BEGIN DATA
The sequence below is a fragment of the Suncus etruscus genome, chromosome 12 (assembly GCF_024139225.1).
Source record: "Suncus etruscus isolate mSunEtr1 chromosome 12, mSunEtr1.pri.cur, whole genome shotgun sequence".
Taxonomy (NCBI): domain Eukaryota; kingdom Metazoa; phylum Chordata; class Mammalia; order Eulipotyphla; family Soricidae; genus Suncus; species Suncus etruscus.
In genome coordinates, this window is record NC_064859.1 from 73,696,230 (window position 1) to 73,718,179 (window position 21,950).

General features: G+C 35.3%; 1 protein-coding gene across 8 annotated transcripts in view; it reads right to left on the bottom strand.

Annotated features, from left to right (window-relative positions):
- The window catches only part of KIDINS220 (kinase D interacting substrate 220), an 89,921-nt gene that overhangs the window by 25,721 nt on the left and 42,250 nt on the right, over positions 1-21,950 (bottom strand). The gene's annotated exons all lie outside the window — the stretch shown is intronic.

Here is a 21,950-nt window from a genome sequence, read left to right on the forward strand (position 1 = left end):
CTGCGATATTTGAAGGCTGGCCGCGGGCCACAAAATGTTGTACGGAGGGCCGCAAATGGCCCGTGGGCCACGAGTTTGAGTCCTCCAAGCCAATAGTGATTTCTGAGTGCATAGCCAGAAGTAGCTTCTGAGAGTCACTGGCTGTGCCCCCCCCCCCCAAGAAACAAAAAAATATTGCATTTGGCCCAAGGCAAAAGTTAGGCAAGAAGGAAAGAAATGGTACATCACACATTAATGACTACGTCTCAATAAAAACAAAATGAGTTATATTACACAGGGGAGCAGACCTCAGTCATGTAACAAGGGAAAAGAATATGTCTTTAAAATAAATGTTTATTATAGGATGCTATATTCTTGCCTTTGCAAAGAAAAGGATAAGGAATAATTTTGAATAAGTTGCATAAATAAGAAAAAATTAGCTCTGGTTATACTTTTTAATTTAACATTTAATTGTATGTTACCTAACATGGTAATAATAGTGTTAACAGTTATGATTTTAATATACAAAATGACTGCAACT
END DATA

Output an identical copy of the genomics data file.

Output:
The sequence below is a fragment of the Suncus etruscus genome, chromosome 12 (assembly GCF_024139225.1).
Source record: "Suncus etruscus isolate mSunEtr1 chromosome 12, mSunEtr1.pri.cur, whole genome shotgun sequence".
Taxonomy (NCBI): domain Eukaryota; kingdom Metazoa; phylum Chordata; class Mammalia; order Eulipotyphla; family Soricidae; genus Suncus; species Suncus etruscus.
In genome coordinates, this window is record NC_064859.1 from 73,696,230 (window position 1) to 73,718,179 (window position 21,950).

General features: G+C 35.3%; 1 protein-coding gene across 8 annotated transcripts in view; it reads right to left on the bottom strand.

Annotated features, from left to right (window-relative positions):
- The window catches only part of KIDINS220 (kinase D interacting substrate 220), an 89,921-nt gene that overhangs the window by 25,721 nt on the left and 42,250 nt on the right, over positions 1-21,950 (bottom strand). The gene's annotated exons all lie outside the window — the stretch shown is intronic.

Here is a 21,950-nt window from a genome sequence, read left to right on the forward strand (position 1 = left end):
CTGCGATATTTGAAGGCTGGCCGCGGGCCACAAAATGTTGTACGGAGGGCCGCAAATGGCCCGTGGGCCACGAGTTTGAGTCCTCCAAGCCAATAGTGATTTCTGAGTGCATAGCCAGAAGTAGCTTCTGAGAGTCACTGGCTGTGCCCCCCCCCCCCAAGAAACAAAAAAATATTGCATTTGGCCCAAGGCAAAAGTTAGGCAAGAAGGAAAGAAATGGTACATCACACATTAATGACTACGTCTCAATAAAAACAAAATGAGTTATATTACACAGGGGAGCAGACCTCAGTCATGTAACAAGGGAAAAGAATATGTCTTTAAAATAAATGTTTATTATAGGATGCTATATTCTTGCCTTTGCAAAGAAAAGGATAAGGAATAATTTTGAATAAGTTGCATAAATAAGAAAAAATTAGCTCTGGTTATACTTTTTAATTTAACATTTAATTGTATGTTACCTAACATGGTAATAATAGTGTTAACAGTTATGATTTTAATATACAAAATGACTGCAACT